Then it has two years or so, with longer hair, for example, to be exposed to the environment. So it’s already starting out compromised, and it becomes more susceptible to all the environmental stresses it experiences. So we see the link between scalp and hair condition is very strong, and that benefit space is becoming important to scalp care shampoos, like Head & Shoulders.

Wilkerson: Just to build on that, consumers understand that healthy hair leads to beautiful hair. As a part of that, they’re also looking for products that provide really excellent “cosmeticity” in terms of the fragrance of the product, how the product feels, the lather and how it makes the hair feel. Those are the acute benefits.

Then, over time, they’re also looking for chronic benefits to show that the product’s actually working. So in the case of Head & Shoulders, it’s hair health as well as reduced flaking, moisturizing the scalp, and reducing dryness and itch.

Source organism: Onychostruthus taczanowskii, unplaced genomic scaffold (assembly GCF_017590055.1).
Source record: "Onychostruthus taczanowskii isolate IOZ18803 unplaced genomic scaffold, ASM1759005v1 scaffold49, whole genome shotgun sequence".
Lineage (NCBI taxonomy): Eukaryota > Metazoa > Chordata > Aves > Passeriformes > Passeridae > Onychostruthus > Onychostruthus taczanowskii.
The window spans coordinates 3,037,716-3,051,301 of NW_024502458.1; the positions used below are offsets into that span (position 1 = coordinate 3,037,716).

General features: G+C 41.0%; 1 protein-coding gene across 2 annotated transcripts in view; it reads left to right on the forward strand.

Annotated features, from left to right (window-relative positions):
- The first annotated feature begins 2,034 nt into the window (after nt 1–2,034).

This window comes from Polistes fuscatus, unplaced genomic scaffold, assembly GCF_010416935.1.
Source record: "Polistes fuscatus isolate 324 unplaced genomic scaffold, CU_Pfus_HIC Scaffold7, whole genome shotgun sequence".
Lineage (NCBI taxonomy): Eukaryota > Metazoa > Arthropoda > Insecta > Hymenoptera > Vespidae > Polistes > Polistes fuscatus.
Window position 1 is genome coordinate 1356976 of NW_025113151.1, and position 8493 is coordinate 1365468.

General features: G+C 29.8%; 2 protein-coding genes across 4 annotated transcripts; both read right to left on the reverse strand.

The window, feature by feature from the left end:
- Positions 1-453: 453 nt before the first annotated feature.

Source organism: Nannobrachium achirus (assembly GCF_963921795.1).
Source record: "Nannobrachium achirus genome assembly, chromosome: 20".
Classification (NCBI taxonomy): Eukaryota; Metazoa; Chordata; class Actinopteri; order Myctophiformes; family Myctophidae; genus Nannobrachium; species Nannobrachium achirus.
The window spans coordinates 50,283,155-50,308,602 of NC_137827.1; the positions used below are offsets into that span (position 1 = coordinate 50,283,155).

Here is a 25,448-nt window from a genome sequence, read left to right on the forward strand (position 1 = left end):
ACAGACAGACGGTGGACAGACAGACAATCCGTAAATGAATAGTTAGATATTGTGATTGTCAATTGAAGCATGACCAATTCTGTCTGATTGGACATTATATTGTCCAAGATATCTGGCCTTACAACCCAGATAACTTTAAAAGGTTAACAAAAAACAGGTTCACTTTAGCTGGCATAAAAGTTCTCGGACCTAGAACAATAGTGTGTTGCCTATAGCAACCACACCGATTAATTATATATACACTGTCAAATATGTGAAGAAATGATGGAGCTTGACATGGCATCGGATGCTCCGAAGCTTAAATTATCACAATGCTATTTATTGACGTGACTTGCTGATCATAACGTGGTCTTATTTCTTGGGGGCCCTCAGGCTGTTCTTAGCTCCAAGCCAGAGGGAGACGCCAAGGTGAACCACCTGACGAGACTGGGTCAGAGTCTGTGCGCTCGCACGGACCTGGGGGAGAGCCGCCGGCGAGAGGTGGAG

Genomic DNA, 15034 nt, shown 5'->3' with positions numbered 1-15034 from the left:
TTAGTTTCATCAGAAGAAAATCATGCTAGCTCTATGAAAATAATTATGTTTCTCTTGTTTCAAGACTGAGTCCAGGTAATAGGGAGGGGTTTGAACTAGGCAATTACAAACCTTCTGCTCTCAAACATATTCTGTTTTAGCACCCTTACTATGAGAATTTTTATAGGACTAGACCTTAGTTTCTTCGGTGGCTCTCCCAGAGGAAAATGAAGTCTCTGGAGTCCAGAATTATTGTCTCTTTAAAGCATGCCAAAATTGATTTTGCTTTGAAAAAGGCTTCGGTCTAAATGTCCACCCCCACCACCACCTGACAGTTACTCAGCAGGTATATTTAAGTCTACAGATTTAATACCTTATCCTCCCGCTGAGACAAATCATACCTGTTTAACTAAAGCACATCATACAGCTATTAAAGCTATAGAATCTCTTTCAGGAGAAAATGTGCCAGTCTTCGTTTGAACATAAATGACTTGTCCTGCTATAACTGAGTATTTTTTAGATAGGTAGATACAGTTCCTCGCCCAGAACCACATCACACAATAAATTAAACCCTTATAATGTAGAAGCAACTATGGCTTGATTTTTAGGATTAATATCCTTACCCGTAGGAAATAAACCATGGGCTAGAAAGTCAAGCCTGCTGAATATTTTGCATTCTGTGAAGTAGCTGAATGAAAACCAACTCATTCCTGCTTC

"We believe that people’s expectations are changing in such a way that, in addition to the apparent benefits of reducing flakes and itch from a scalp care shampoo, they’re also starting to expect hair benefits."

How can products based on the same active(s) provide different efficacy?

Schwartz: We find it’s a common assumption that our products provide the same benefits in the same way to the same magnitude. In fact, if one looks on the back of the bottle, they would most commonly see the active labeled as 1% pyrithione zinc. While this [active level is] true, it is in a complex delivery vehicle, like a shampoo, and there are an awful lot of factors that determine to what magnitude of benefit the active will actually work.